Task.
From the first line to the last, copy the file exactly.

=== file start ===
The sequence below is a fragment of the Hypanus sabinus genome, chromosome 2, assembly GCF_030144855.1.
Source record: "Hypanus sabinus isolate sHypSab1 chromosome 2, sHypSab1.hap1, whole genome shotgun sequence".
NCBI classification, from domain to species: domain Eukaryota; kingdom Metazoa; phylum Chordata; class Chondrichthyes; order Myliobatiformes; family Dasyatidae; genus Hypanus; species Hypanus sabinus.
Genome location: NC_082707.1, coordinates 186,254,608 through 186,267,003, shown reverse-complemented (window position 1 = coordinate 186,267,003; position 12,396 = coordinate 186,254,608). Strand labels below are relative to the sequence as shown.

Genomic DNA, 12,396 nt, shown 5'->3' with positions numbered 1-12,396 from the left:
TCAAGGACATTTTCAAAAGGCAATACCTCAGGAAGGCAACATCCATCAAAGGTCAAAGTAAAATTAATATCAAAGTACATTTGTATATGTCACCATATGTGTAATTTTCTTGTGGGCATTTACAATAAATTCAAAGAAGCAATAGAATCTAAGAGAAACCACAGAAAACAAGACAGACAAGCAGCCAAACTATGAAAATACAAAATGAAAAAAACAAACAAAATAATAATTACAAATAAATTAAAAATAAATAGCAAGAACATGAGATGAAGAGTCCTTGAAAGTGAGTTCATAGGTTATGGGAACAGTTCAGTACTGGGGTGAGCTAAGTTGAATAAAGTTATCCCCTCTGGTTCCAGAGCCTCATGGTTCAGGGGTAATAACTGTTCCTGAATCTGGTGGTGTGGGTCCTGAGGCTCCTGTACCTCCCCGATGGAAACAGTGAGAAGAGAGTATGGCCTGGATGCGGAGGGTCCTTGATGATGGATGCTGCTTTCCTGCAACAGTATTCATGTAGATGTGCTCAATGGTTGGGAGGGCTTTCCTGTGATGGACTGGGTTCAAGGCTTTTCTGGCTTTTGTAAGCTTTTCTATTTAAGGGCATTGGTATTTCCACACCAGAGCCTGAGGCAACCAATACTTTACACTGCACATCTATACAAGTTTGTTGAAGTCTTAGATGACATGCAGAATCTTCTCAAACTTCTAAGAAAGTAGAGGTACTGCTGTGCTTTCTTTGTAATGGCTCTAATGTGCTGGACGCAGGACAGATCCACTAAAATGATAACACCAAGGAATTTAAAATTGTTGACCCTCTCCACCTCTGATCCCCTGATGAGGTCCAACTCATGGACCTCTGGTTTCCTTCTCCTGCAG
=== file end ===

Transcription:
The sequence below is a fragment of the Hypanus sabinus genome, chromosome 2, assembly GCF_030144855.1.
Source record: "Hypanus sabinus isolate sHypSab1 chromosome 2, sHypSab1.hap1, whole genome shotgun sequence".
NCBI classification, from domain to species: domain Eukaryota; kingdom Metazoa; phylum Chordata; class Chondrichthyes; order Myliobatiformes; family Dasyatidae; genus Hypanus; species Hypanus sabinus.
Genome location: NC_082707.1, coordinates 186,254,608 through 186,267,003, shown reverse-complemented (window position 1 = coordinate 186,267,003; position 12,396 = coordinate 186,254,608). Strand labels below are relative to the sequence as shown.

Genomic DNA, 12,396 nt, shown 5'->3' with positions numbered 1-12,396 from the left:
TCAAGGACATTTTCAAAAGGCAATACCTCAGGAAGGCAACATCCATCAAAGGTCAAAGTAAAATTAATATCAAAGTACATTTGTATATGTCACCATATGTGTAATTTTCTTGTGGGCATTTACAATAAATTCAAAGAAGCAATAGAATCTAAGAGAAACCACAGAAAACAAGACAGACAAGCAGCCAAACTATGAAAATACAAAATGAAAAAAACAAACAAAATAATAATTACAAATAAATTAAAAATAAATAGCAAGAACATGAGATGAAGAGTCCTTGAAAGTGAGTTCATAGGTTATGGGAACAGTTCAGTACTGGGGTGAGCTAAGTTGAATAAAGTTATCCCCTCTGGTTCCAGAGCCTCATGGTTCAGGGGTAATAACTGTTCCTGAATCTGGTGGTGTGGGTCCTGAGGCTCCTGTACCTCCCCGATGGAAACAGTGAGAAGAGAGTATGGCCTGGATGCGGAGGGTCCTTGATGATGGATGCTGCTTTCCTGCAACAGTATTCATGTAGATGTGCTCAATGGTTGGGAGGGCTTTCCTGTGATGGACTGGGTTCAAGGCTTTTCTGGCTTTTGTAAGCTTTTCTATTTAAGGGCATTGGTATTTCCACACCAGAGCCTGAGGCAACCAATACTTTACACTGCACATCTATACAAGTTTGTTGAAGTCTTAGATGACATGCAGAATCTTCTCAAACTTCTAAGAAAGTAGAGGTACTGCTGTGCTTTCTTTGTAATGGCTCTAATGTGCTGGACGCAGGACAGATCCACTAAAATGATAACACCAAGGAATTTAAAATTGTTGACCCTCTCCACCTCTGATCCCCTGATGAGGTCCAACTCATGGACCTCTGGTTTCCTTCTCCTGCAG